Costume jewelry made from plastic is quite common, and celluloid was one of the very first plastics used to make jewelry. It is a good material if you want to make pieces that imitate coral or ivory. Although they’re collectible, these jewelry pieces are quite fragile, so there aren’t as many of them that have survived the test of time.
Celluloid was later replaced by Bakelite because of its color tones and durability, and many costume jewelry pieces were made of this material instead.
Eventually, Bakelite was replaced by acrylic because it’s even more durable and can be customized to have a beautiful sparkle or tint. Acrylic jewelry has become one of the standards in costume jewelry.
In the last ten years, resin jewelry has become very popular as well, and you can find costume jewelry made of resin at many stores.
8. Metal Costume Jewelry
This may be surprising for some, but there are pieces of highly collectible costume jewelry that are made of nothing but metal. While brass is the most common metal used to make costume jewelry, copper, lead, and alloys are also used often.
One of the most recognizable costume jewelry items is the brass cuff, sold at various prices and it is still very popular. The brass cuff, if made well, can blend in well with almost any shade of gold and look fabulous.
How to Determine the Value of Costume Jewelry
There are many collectors interested in costume jewelry, but finding the pieces that are worth your time and money, or will get you a pretty penny, can sometimes be a bit tricky to identify. There are three ways to find out if a piece of costume jewelry is really valuable, and I’ll briefly explain them to you now.
Look at the Construction
The construction of a piece of costume jewelry — how it was made — is the main indicator of its quality and value. You can look closer at the clarity of the details on the jewelry, the decorated elements and how well they’re done, and the sparkle of the fake stones or glass.
When examining a pin, focus on the pin latch to see how well the pin is attached to the brooch; a solidly attached pin indicates that the piece is of high quality.
The value of a bracelet can be determined by looking at the connections, links, and strength of the piece. Inspect the strands that keep them together for any weaknesses. The tones of the metals will also show you how valuable the bracelet is. A strong clasp and beautiful design will also increase the value of a bracelet.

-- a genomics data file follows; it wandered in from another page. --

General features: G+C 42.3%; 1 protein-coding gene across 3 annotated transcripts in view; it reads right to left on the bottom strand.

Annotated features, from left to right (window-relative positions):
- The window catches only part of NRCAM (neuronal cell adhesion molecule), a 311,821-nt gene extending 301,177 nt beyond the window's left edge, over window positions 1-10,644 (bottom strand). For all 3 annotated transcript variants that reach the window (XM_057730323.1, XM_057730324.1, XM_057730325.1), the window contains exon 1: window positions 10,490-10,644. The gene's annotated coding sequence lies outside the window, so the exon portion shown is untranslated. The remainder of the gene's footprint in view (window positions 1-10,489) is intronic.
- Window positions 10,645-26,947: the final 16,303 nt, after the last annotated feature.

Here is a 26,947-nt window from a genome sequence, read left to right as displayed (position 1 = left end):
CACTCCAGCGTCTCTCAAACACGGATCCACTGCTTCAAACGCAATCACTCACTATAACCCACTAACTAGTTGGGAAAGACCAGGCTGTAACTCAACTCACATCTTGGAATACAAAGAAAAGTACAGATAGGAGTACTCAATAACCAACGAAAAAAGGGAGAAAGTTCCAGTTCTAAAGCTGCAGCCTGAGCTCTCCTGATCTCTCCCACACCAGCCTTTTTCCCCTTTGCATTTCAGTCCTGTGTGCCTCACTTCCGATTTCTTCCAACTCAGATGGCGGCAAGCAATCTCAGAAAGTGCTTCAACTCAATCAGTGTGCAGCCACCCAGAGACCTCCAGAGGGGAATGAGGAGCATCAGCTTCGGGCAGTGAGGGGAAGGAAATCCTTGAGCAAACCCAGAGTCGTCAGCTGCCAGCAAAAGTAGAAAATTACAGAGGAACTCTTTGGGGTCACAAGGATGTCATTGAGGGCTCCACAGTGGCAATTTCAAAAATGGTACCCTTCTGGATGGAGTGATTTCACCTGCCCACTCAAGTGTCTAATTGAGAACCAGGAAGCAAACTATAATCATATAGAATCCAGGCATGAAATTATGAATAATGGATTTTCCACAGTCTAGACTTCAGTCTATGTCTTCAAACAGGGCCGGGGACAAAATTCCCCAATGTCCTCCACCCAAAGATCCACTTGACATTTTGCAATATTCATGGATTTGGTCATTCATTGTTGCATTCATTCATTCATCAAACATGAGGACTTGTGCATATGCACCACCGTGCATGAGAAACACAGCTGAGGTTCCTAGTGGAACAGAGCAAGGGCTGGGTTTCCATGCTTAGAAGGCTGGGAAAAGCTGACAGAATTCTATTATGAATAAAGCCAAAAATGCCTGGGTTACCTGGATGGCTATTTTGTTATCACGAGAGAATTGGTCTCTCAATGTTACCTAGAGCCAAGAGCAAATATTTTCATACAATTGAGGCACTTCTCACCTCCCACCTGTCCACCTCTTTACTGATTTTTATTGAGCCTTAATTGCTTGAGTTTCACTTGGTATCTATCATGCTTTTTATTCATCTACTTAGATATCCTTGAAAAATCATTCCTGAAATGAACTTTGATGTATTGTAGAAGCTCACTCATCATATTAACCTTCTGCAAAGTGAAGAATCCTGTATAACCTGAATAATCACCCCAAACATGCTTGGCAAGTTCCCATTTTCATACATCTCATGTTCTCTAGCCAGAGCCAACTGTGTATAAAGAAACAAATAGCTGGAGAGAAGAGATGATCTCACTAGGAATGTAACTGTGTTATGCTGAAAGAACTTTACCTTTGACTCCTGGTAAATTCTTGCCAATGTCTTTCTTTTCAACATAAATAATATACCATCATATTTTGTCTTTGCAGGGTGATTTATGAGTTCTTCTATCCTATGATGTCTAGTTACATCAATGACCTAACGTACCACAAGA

A good indicator of the quality of a piece of costume jewelry is the absence of green residue. If a piece has green residue on it, chances are high that it isn’t worth much. Flaking metal is also an indicator of a cheap piece of jewelry.
If the costume jewelry you wanted to buy is delaminating, skip it — a quality piece won’t do that.
Closely Examine the Mark
You’ll find that many costume jewelry pieces are marked and these marks will help you determine the quality of the jewelry.
Keep in mind, though, that while the marks are very important, they don’t have to be the end-all, be-all. There is costume jewelry without marks that are still very valuable and beautiful.
The most common marks you’ll find on costume jewelry worth a lot of money include Chanel, Miriam Haskell, Tiffany & Company, Lisner, Marvella, and Hattie Carnegie. There are a few others too, such as Trifari and Kenneth Jay Lane, Matisse, Larel, Vogue, and Winart, though they are not as well-known.
Don’t undervalue the marks or logos of designers who are not known to you. You may have a highly valuable piece that is a great addition to any collection.
Note the placement of the mark as well. A piece with a tag of the maker’s mark or name might not be as valuable as one with the mark integrated or embossed on it. The marks can also help you date a piece of jewelry, helping to get a more accurate idea of its value.
If you’re not sure about how to use marks to determine value, don’t hesitate to contact an expert for guidance!
Wait! Don’t Underestimate Unmarked Pieces
You may now think that costume jewelry with marks are the best ones, but there are many gorgeous and highly valuable pieces that don’t have obvious marks or logos on them.
If you think you have a piece that could be worth a lot of money, rope in the help of a professional. They can use a loupe to find small indicators of value that you may have overlooked or not known about.
The design, time period, and materials of a piece of costume jewelry can determine its value, and in many cases, there aren’t distinctive marks present. That’s why I think you shouldn’t dismiss a piece just because you can’t find logos or marks.
When it comes to costume jewelry, marks are important, but they don’t have to be the only consideration for value. Keep in mind that how it was made, the materials used, and the overall design of the piece can make an unmarked bracelet or necklace even more valuable than a marked one!